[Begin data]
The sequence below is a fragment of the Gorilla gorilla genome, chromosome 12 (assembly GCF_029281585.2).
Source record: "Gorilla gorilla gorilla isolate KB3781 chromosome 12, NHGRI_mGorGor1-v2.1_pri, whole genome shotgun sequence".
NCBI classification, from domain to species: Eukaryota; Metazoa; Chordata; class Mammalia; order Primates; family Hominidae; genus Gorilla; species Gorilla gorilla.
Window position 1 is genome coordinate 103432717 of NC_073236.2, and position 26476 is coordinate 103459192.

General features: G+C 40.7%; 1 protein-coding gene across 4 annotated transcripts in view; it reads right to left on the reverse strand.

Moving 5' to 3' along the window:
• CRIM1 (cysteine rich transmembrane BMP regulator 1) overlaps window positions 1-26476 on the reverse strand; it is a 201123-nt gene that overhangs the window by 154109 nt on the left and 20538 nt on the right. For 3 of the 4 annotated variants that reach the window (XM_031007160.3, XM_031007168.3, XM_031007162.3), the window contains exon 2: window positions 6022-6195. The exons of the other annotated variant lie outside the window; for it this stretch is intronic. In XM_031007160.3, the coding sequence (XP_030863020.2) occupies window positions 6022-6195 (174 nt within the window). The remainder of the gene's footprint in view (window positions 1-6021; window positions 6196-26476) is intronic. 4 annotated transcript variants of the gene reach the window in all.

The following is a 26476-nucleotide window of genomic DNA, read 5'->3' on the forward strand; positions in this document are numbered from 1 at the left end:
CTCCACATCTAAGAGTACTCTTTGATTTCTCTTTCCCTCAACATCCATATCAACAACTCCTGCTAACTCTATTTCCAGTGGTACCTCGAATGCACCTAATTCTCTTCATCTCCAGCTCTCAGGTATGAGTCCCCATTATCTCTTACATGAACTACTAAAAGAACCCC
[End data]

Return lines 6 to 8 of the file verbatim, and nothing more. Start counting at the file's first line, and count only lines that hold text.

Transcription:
Moving 5' to 3' along the window:
• CRIM1 (cysteine rich transmembrane BMP regulator 1) overlaps window positions 1-26476 on the reverse strand; it is a 201123-nt gene that overhangs the window by 154109 nt on the left and 20538 nt on the right. For 3 of the 4 annotated variants that reach the window (XM_031007160.3, XM_031007168.3, XM_031007162.3), the window contains exon 2: window positions 6022-6195. The exons of the other annotated variant lie outside the window; for it this stretch is intronic. In XM_031007160.3, the coding sequence (XP_030863020.2) occupies window positions 6022-6195 (174 nt within the window). The remainder of the gene's footprint in view (window positions 1-6021; window positions 6196-26476) is intronic. 4 annotated transcript variants of the gene reach the window in all.

The following is a 26476-nucleotide window of genomic DNA, read 5'->3' on the forward strand; positions in this document are numbered from 1 at the left end: